We start into Comfort mode. But when you start off, there’s some hesitation of the engine. The automatic gearbox looks for more economical gear, but this can be irritating. There’s no electric assist for the engine (there is even no 48V mild hybrid system), and perhaps a sequential gearbox likein case of the AMG GT would have been more appropriate.

After starting, however, things normalize. On Sport+ or if you switch to the Manual mode of the gearbox, it shifts like a sequential one, very quickly and brutally like a race car. The gears follow each other in quick succession as the revs increase at a dizzying speed. The twin-turbo V8 engine does a great job of handling the 1,950 kg/4299 pounds, which is no small amount.

  • Superb steering
  • High drive train reserves
  • Powerful engine, very easy to rev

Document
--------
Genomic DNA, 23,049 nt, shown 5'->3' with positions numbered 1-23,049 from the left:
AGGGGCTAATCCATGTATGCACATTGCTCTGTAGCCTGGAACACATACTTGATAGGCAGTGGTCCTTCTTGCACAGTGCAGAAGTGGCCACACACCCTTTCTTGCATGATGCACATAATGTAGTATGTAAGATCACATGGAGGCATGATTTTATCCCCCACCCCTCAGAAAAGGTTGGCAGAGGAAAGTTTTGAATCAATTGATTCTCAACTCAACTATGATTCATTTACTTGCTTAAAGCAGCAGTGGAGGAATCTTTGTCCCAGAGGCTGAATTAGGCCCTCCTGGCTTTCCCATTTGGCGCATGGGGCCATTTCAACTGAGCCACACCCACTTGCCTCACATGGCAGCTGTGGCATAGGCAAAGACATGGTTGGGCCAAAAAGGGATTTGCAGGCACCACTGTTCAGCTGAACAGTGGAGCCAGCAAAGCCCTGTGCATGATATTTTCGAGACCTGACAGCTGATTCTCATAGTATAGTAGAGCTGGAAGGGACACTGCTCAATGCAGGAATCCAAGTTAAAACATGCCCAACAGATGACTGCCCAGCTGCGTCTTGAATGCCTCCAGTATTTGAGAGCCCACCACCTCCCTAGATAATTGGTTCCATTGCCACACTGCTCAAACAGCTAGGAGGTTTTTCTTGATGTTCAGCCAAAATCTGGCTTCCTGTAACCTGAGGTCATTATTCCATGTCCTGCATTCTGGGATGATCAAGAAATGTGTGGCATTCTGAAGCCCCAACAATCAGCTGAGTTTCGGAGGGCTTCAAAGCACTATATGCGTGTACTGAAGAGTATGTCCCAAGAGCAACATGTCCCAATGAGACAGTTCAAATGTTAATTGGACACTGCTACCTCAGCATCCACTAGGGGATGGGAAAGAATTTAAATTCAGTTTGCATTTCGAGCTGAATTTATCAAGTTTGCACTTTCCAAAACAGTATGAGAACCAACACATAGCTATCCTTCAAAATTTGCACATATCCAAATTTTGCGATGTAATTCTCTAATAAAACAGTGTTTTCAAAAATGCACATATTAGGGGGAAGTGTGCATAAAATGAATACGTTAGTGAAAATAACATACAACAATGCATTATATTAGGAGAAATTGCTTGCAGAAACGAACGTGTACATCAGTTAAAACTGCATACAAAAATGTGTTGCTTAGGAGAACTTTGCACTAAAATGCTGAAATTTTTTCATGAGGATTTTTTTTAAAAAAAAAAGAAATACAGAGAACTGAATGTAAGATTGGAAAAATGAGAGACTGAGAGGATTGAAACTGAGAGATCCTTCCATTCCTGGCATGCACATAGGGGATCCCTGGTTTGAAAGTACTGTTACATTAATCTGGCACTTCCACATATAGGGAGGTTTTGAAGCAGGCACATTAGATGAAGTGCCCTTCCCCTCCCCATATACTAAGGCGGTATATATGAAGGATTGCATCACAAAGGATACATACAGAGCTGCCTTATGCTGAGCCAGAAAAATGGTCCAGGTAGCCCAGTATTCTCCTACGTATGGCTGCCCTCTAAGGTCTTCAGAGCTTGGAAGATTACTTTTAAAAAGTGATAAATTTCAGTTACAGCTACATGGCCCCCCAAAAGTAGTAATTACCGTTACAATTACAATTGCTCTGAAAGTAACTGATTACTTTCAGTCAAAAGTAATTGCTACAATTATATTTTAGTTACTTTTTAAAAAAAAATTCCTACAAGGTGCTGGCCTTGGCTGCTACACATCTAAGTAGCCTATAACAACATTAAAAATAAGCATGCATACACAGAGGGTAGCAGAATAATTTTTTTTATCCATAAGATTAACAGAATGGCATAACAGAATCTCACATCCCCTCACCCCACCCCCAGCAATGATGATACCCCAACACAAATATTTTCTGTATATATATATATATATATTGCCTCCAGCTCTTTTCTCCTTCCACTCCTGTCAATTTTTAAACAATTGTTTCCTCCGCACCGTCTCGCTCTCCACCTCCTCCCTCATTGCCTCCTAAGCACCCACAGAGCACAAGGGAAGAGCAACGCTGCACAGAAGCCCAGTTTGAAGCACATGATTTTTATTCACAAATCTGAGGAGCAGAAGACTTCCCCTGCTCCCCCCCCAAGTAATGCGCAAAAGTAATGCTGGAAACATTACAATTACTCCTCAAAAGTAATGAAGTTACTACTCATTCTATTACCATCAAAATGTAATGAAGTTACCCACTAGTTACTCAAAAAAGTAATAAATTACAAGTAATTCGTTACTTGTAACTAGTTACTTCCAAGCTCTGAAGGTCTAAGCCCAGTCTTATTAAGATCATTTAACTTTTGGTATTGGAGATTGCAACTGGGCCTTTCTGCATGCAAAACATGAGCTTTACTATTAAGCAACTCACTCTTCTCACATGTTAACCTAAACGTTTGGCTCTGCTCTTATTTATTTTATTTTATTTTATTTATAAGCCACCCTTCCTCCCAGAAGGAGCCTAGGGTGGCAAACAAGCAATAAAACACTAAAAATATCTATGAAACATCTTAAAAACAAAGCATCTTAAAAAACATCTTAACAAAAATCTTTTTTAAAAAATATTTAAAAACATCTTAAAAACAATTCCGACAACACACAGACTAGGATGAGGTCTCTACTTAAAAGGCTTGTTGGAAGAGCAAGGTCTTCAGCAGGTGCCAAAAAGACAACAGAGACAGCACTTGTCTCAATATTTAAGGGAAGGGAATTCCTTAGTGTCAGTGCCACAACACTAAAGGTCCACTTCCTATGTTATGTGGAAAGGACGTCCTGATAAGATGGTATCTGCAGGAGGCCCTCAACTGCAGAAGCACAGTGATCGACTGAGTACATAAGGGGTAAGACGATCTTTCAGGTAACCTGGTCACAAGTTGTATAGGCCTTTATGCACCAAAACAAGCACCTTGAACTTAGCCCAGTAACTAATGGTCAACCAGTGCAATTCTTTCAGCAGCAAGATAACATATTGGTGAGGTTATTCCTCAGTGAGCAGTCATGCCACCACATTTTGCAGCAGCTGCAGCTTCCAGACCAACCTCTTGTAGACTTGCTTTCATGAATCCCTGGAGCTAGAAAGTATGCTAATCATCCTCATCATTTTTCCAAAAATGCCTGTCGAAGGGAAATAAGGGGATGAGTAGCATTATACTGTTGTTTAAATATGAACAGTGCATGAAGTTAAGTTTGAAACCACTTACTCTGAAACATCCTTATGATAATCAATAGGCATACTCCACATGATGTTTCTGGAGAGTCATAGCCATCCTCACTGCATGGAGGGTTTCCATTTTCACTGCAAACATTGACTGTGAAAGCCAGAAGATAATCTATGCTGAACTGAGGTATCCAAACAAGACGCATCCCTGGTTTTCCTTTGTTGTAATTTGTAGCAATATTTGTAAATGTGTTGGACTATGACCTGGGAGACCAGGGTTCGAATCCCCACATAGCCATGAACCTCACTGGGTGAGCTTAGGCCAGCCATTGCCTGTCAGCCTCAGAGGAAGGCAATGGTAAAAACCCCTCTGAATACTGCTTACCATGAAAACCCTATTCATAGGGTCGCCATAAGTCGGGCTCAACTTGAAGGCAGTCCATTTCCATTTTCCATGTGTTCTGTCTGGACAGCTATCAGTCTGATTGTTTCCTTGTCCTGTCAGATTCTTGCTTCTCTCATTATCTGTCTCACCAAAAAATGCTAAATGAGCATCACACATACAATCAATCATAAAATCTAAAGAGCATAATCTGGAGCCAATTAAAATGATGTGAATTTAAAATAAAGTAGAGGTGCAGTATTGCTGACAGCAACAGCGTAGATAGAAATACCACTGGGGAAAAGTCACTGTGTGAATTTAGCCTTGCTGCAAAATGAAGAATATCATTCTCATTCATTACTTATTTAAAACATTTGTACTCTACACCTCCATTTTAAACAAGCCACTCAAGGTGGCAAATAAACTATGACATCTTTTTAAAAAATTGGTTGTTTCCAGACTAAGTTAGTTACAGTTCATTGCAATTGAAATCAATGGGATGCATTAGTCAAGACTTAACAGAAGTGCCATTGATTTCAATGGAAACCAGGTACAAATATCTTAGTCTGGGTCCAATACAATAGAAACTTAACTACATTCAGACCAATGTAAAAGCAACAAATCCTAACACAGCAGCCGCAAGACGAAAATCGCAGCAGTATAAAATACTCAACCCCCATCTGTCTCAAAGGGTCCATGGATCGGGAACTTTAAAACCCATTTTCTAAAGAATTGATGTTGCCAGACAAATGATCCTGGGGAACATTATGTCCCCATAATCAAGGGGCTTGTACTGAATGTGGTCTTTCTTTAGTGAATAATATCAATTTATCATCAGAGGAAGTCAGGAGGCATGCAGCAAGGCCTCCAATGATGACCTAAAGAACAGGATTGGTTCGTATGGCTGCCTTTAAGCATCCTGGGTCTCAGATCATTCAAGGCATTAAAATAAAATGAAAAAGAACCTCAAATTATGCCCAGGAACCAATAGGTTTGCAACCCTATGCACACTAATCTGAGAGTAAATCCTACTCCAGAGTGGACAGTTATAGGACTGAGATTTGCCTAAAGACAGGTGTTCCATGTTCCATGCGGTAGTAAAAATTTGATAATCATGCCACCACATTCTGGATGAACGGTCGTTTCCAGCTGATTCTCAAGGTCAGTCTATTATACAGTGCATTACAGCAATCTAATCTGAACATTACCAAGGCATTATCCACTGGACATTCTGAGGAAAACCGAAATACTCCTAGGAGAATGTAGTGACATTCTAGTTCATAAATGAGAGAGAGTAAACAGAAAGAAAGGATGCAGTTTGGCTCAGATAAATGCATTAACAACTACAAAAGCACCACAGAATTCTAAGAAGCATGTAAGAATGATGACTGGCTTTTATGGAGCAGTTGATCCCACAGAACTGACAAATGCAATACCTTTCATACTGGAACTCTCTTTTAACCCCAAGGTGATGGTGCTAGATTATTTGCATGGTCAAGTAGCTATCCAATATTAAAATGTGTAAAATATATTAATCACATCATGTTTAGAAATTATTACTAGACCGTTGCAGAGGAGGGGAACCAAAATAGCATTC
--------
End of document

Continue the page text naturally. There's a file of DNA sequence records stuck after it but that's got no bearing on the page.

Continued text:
• Luxury front seats and plenty of space in front


  • Too firm suspension
  • Hesitation of the engine at start
  • Extremely high price

But the character of the new Mercedes-AMG SL 63 4Matic is complex and a little contradictory. On the motorway, you can’t drive it like a GT because the suspension, especially on the rear axle, is very hard and stiff even in Comfort mode. Short bumps feel directly in the spine and rear axle vertical acceleration is too high with the optional 21-inch wheels. Sure, it’s a supersport car, but there are supersport cars like Ferrari 296 GTB that go over short bumps more elegantly. Perhaps the 21-inch wheels, the largest available, also have a negative effect on comfort.

We’re getting off the motorway and tackling a twisty road. It’s time for Sport and Sport+ because Race is for the track. First corner, first feeling: the steering is fabulous. Short, punchy, and incredibly direct. Reminds me of the sensational Mercedes CLK DTM AMG almost 20 years ago. The car turns short and direct at the slightest steering input, the feedback is superb, and the pleasure is combined with a high-level feeling of safety.